|Duo brings vintage outboard motors back to life|
|Thursday, October 20, 2011|
By KEN BECK
In a Doaks Crossroads man cave/workshop, TK Walker and his pal Sam Wearlydo much more than bring old outboard motors back to life.
Smiles cross the faces of their clients when they discover that their vintage Mercury, Johnson or Evinrude once again will be able to propel their small boat across a lake or pond.
But there is also a nostalgia factor that stirs the hearts of men when they see and hear their old engine purr back to life.
These gasoline-powered water warriors evoke Technicolored memories of long-ago afternoons on a favorite body of water where a father and son fished for bass or resurrect true anecdotes and tall tales between aging sportsmen who went after “the big one” many a Saturday when their were young men in their prime.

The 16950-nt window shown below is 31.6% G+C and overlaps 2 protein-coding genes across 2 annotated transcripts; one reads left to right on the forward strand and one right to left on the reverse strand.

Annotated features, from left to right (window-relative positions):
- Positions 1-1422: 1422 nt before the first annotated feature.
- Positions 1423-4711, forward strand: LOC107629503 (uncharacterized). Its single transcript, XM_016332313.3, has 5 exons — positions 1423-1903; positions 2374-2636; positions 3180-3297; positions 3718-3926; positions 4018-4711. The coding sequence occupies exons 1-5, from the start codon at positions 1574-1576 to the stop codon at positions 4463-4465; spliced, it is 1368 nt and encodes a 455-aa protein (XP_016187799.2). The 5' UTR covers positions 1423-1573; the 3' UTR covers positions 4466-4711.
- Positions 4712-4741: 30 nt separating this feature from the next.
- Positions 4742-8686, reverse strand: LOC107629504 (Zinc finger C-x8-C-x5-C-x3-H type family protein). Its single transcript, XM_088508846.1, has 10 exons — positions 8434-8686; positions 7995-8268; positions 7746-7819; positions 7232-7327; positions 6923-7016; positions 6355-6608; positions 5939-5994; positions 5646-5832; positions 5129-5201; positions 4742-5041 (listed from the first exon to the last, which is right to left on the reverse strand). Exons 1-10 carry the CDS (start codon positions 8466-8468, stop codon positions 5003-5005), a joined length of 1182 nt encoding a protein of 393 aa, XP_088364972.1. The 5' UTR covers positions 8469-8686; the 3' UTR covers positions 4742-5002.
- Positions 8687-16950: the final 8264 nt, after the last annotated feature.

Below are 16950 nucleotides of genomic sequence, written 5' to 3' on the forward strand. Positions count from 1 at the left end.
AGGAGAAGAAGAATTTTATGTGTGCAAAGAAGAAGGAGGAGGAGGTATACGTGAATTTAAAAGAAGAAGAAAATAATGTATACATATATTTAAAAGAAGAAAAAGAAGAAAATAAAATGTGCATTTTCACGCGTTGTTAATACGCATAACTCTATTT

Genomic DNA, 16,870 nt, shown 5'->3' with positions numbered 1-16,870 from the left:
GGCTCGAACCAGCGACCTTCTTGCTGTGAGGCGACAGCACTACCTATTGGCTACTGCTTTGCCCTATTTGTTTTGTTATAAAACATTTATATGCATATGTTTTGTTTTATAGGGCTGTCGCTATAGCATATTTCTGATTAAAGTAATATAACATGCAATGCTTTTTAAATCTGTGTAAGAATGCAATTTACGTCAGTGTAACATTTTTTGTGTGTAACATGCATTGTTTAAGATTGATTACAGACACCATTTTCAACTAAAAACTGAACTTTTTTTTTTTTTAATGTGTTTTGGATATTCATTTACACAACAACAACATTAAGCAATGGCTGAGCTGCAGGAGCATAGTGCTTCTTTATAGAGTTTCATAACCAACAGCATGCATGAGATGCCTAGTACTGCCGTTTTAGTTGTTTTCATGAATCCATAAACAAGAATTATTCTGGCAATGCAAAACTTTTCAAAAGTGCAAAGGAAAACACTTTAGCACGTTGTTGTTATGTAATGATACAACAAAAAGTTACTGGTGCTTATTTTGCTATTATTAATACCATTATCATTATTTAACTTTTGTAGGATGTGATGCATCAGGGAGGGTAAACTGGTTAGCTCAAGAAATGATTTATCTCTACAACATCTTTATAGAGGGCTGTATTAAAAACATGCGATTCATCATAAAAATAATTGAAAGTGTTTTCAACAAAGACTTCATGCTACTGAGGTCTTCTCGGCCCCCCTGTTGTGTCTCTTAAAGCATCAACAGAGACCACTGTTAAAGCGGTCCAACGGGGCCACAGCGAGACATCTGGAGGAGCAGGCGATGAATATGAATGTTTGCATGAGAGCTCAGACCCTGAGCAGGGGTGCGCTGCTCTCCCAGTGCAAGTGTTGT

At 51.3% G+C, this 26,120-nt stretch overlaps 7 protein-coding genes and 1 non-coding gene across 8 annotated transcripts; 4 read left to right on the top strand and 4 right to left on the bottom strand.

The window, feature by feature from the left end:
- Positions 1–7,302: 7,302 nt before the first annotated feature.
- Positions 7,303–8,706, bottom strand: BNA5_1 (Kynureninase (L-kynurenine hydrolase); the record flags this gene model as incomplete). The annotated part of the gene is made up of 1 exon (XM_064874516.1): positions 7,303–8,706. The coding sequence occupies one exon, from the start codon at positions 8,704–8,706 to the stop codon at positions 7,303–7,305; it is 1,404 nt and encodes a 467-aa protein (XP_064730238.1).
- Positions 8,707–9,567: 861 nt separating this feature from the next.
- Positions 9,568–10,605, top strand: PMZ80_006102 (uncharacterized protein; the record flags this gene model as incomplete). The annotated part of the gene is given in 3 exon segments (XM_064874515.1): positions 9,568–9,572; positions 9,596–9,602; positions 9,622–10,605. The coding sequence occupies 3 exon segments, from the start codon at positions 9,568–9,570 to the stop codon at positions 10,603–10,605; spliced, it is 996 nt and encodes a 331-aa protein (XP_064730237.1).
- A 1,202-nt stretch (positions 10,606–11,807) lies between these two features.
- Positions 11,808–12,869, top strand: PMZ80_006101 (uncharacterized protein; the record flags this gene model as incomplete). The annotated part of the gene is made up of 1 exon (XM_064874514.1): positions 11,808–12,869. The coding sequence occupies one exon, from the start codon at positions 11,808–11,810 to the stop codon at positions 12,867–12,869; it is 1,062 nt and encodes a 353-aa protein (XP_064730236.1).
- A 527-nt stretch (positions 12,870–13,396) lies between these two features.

“These old motors in our opinions are better than those outside there today,” said Walker, 65, who runs his business, Old Outboard Barn, with his buddy, Wearly.
The name comes from the ancient 60-foot-by-40-foot dairy barn behind their shop where they store more than 300 vintage outboard motor hoods.
Walker, who retired in 2005 from Nissan after working the afternoon shift for 21 years as area manager in maintenance at the stamping plant, also guided fishermen to trophy stripers on the Caney Fork for 12 years.
He planned to continue taking anglers out for big fish but found that didn’t suit his retirement ideals.
“I had to have something to do. But when you have a hobby and turn it into a business, it’s not fun anymore,” Walker said.
Then, he joined the Antique Outboard Motor Club, Inc. and found his calling for his retirement years.
“I joined them and started tinkering around with them. There were not many members in Tennessee collecting outboard motors. I tracked down Sam, who lives in Lascassas, and introduced myself. He came over one day and wanted to start doing something.”
That something was getting elbow deep in repairing and restoring outboards. That meant getting to know the ins and outs of motors produced by Evinrude, Johnson, Scott-Atwater, Gale, Buccaneer, Sea King, Neptune, Elgin, West Bend, Kiekhaefer Mercury, Wizard and Chrysler, among others.